The film was nominated for several awards, including an NAACP Image award. The writer, Toni Ann Johnson, won the 1998 Humanitas Prize for her teleplay. The film also won The Christopher Award.

WATCH THIS MOVIE TONIGHT – WITH FAMILY AND LOVED ONES! Peace and love!

Happy MLK Jr Day! … Let’s do better, Worcester!

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MLK delivering his I HAVE A DREAM speech to America … and the world.

By Rosalie Tirella

Something happened to Martin Luther King Jr. and his legacy when the school teachers got a hold of him (and us). The teachers – that is most of them – were well meaning but hopelessly naive (and fearful?) when it came to the murdered civil rights leader and his legacy. Maybe they got stuck on one speech – only watched or listened to his “I have a Dream” speech and none of his other speeches and sermons, all fiercely political, tough minded and demanding … demanding America to change. In a deep, fundamental way …

Maybe they heard the part in his I Have a Dream speech – a history-making sermon he delivered before 200,000 people at the Lincoln Memorial in D.C. in 1963, before his March on Washington for Jobs and Freedom – and got stuck on one image in the speech – the part when MLK says he dreams of the day little black children can hold hands with little white children in peace. Being school teachers, these words plucked at their heart strings, the image moved them. And so they unwittingly turned MLK into a kind of sweet nursery rhyme character. Milquetoast for the masses – masses of school children who grew up never knowing, hearing the real Martin Luther King Jr.

MLK’s I Have a Dream speech is not, in my opinion, even one of his greater “sermons”! Go listen to MLK on fire!! – go find and listen to his many sermons and speeches on You Tube and YOU WILL BE BLOWN AWAY. You will be awestruck by this tough, courageous, political, loving, religious, funny, brilliant, charismatic, REVOLUTIONARY, ERUDITE preacher man!

Like WOW.

For me, MLK was as great an orator as Lincoln. And, miraculously, he was part of our world – the second half of the 20th century! If you’re a Baby Boomer (like me) or older, you remember him: you got to see, experience his presence on the American scene. And he was Olympian! I remember watching the TV, just a little kid, mesmerized by this Black man with the sonorous voice who could bring thousands of people to their feet – listening to him, singing with him, marching with him. My late mom revered MLK – and Bobby Kennedy. Through the TV news, their speeches to her, to all Americans,  made a difference. These two men, both highly educated, both wealthy, one Black, one Irish American, spoke to my poor single Polish mother in Green Island. They were a balm to her emotional pain, her family’s poverty, the difficulty, sometimes brutality, of her life. Their words, along with her Catholic faith, gave my single working mother strength to keep working those 60 hours at the drycleaners for minimum wage – never getting overtime, always making the extra money under the table. They helped give her the fortitude to make sure her three little girls were well cared for and going to Lamartine Street School EVERY DAY and studying hard and getting those As on their report cards so they could go to college on scholarship! They helped her keep her dreams for a better future alive.  At 45, 55 … 75 years old she would tell me: My Rosalie, I liked the Kennedy’s but Bobby better than Jack [Kennedy]. Bobby was more emotional. He was with the poor. He felt for the poor. …..My Green Island mini history lesson! Besides the hard life lessons I was living/ learning each day!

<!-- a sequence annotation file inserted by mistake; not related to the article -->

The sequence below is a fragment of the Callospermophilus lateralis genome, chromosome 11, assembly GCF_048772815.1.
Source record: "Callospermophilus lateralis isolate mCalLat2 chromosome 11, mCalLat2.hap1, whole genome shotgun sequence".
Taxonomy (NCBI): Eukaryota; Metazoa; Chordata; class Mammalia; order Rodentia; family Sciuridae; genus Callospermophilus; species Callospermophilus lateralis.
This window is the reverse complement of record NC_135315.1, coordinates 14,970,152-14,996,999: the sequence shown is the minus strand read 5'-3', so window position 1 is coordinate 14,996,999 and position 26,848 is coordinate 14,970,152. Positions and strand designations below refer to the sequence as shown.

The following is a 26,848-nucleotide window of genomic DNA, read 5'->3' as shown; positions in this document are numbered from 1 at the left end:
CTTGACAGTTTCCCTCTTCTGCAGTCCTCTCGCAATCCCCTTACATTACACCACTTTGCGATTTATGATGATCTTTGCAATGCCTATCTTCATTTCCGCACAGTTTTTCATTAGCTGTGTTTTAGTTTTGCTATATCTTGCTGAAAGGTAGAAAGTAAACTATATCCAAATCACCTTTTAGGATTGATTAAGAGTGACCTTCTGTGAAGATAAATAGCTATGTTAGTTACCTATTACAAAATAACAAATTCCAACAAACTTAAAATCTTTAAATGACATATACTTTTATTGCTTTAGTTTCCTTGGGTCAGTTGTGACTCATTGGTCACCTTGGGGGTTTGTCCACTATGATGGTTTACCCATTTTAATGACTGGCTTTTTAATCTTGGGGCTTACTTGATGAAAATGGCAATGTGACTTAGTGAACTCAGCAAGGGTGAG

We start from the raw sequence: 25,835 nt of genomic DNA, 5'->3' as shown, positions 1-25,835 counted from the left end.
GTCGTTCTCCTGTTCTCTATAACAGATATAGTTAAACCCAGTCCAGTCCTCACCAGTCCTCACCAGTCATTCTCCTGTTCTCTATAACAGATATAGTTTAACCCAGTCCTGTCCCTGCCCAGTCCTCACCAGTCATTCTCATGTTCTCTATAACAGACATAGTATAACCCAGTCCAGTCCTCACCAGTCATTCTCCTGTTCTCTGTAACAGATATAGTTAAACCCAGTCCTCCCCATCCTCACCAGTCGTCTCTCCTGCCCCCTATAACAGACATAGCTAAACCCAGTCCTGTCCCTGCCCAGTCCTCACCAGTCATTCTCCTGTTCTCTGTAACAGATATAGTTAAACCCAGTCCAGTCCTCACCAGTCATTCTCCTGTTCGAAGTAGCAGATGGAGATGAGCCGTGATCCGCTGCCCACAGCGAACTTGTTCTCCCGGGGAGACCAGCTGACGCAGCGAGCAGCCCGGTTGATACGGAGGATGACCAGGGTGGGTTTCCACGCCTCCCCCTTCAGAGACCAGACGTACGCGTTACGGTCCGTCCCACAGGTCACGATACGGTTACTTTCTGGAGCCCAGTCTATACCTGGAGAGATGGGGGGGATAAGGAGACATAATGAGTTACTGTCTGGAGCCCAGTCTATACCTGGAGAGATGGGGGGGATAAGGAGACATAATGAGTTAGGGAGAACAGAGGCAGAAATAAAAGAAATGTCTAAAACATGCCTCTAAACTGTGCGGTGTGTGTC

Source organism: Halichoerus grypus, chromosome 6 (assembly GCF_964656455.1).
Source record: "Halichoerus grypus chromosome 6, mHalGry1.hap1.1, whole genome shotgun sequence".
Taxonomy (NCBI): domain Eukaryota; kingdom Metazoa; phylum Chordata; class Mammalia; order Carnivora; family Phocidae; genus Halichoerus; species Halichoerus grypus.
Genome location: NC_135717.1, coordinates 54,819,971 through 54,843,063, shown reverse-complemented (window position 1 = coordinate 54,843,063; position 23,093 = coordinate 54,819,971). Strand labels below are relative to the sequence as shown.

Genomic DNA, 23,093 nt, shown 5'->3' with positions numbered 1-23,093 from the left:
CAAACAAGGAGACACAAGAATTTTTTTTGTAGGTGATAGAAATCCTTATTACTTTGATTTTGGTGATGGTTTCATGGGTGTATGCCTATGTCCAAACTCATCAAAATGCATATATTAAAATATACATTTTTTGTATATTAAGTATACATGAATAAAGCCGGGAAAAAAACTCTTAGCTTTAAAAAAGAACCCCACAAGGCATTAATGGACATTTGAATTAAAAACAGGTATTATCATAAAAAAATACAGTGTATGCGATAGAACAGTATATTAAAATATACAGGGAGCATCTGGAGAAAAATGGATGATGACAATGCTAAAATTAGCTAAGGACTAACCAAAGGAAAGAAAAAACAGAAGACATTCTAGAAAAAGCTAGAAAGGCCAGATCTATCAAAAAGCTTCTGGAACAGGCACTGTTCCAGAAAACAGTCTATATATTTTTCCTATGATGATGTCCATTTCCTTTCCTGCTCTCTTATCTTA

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Rosalie’s late mom…

MLK and Bobby Kennedy were so special to the poor, the disenfranchised of America! Not just Black folks. These two men knew – KNEW! – how hard it was! They loved us, were fighting for us and we knew it!

But white suburban middle class teachers sometimes don’t get it or maybe these days all Americans – out of complacency or intellectual laziness – don’t get it. Have forgotten the guts, the raw nerve, the visionary goals, the tough messages of MLK and Bobby K. These men were so outside the box they were perceived a threat by the rich, the powerful in this country … the people who called the shots in our small towns and big cities. South AND North. I believe MLK knew he was going to be killed (listen to his sermons!). He just didn’t know when. Which gave his life urgency: SO MUCH TO ACCOMPLISH – so little time to do the work! he must have thought to himself. Genius that he was, he crammed 1,000 lives into his cut-short one. He was just 39 years old when he was shot dead on the balcony of the Lorraine Motel!